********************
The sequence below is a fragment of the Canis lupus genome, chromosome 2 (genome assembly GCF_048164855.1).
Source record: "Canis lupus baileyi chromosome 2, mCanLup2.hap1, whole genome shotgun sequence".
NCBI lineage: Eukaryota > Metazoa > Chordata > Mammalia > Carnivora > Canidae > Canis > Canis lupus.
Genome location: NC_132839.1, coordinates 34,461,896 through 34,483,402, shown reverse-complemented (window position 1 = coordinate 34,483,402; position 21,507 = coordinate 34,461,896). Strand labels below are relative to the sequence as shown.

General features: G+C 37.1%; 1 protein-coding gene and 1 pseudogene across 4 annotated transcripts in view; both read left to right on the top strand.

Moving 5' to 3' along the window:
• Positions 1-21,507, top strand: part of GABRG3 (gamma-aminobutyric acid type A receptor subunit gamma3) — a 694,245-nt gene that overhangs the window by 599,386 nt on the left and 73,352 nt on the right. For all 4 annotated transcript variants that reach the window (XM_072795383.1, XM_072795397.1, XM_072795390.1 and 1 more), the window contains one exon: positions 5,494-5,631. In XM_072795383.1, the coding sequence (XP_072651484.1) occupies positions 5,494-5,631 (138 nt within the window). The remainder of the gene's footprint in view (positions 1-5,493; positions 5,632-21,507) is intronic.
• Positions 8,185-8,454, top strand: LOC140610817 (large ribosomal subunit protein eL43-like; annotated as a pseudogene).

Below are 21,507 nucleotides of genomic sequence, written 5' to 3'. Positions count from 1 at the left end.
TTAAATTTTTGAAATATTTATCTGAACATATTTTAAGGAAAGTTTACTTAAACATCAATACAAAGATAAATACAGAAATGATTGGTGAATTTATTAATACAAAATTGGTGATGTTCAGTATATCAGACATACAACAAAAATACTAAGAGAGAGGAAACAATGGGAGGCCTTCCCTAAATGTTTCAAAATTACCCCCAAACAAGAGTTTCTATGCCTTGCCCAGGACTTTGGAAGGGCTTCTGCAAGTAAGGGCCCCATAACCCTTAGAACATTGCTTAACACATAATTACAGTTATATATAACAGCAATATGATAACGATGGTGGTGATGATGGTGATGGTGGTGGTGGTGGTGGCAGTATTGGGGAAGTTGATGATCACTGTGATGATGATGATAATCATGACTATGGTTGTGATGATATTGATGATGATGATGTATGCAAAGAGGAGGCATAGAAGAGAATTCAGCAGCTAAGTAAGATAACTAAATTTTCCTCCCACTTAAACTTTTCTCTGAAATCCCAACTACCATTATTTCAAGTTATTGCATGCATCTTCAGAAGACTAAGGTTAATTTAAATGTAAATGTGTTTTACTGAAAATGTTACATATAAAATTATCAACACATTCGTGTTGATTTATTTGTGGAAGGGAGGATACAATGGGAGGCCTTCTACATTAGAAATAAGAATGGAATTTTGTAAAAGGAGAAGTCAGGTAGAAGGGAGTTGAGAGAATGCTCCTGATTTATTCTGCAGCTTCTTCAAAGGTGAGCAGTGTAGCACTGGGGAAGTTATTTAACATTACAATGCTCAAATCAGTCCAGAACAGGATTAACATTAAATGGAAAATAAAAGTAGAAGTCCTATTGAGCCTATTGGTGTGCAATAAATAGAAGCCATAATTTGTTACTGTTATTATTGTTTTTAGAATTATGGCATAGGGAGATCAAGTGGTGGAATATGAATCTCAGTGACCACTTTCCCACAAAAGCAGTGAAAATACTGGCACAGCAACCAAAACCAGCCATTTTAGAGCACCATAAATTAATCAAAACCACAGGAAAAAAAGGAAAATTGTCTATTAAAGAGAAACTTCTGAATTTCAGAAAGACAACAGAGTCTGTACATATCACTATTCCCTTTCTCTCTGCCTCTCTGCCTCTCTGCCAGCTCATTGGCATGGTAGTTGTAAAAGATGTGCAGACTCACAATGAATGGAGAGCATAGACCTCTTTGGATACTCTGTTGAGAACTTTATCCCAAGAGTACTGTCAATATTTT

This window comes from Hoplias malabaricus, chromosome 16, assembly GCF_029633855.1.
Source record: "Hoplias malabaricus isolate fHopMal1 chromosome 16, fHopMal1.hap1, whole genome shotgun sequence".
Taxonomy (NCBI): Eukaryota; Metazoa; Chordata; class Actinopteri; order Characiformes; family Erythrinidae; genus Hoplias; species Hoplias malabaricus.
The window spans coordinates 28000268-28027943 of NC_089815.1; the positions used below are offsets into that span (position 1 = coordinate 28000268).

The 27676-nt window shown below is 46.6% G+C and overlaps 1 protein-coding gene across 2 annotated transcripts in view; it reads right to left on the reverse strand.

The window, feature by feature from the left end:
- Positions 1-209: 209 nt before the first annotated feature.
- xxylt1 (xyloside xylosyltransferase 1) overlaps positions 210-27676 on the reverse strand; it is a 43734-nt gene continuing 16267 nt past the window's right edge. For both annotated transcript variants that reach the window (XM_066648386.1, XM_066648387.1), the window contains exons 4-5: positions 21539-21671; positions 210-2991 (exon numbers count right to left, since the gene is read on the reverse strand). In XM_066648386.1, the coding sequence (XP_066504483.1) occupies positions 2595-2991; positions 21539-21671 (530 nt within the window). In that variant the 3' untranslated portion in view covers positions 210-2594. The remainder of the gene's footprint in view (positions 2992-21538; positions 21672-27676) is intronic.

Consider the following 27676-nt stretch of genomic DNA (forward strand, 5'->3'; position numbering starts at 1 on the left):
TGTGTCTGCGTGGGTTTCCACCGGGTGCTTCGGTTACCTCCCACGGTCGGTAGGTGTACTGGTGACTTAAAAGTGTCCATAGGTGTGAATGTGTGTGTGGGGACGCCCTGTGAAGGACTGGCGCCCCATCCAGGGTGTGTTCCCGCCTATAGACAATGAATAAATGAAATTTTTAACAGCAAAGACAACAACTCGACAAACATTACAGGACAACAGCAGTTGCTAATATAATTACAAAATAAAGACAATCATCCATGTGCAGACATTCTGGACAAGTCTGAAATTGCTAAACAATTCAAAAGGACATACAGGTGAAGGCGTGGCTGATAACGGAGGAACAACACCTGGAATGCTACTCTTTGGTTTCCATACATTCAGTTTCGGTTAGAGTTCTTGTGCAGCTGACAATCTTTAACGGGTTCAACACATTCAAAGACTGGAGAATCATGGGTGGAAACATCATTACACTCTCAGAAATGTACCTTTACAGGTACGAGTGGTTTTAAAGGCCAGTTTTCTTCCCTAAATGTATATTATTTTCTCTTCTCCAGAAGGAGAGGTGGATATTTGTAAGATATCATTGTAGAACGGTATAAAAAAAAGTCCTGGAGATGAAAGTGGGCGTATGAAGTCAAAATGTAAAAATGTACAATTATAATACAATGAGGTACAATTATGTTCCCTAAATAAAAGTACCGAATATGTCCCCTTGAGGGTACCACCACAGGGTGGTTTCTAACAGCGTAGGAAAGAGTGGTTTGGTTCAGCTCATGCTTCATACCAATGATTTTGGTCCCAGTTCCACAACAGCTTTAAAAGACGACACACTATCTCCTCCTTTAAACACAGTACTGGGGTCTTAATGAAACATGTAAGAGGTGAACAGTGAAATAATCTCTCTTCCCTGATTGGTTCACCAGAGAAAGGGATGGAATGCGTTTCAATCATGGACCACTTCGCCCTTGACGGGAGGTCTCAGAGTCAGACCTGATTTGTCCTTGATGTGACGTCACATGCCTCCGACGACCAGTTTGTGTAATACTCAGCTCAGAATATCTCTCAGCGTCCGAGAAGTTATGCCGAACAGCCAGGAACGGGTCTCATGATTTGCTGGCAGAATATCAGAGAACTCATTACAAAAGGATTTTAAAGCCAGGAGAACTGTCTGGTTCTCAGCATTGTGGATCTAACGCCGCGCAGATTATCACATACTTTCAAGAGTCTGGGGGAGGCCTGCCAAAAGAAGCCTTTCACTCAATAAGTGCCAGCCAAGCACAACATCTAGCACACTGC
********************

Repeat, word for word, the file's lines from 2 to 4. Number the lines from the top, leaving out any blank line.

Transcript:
Source record: "Canis lupus baileyi chromosome 2, mCanLup2.hap1, whole genome shotgun sequence".
NCBI lineage: Eukaryota > Metazoa > Chordata > Mammalia > Carnivora > Canidae > Canis > Canis lupus.
Genome location: NC_132839.1, coordinates 34,461,896 through 34,483,402, shown reverse-complemented (window position 1 = coordinate 34,483,402; position 21,507 = coordinate 34,461,896). Strand labels below are relative to the sequence as shown.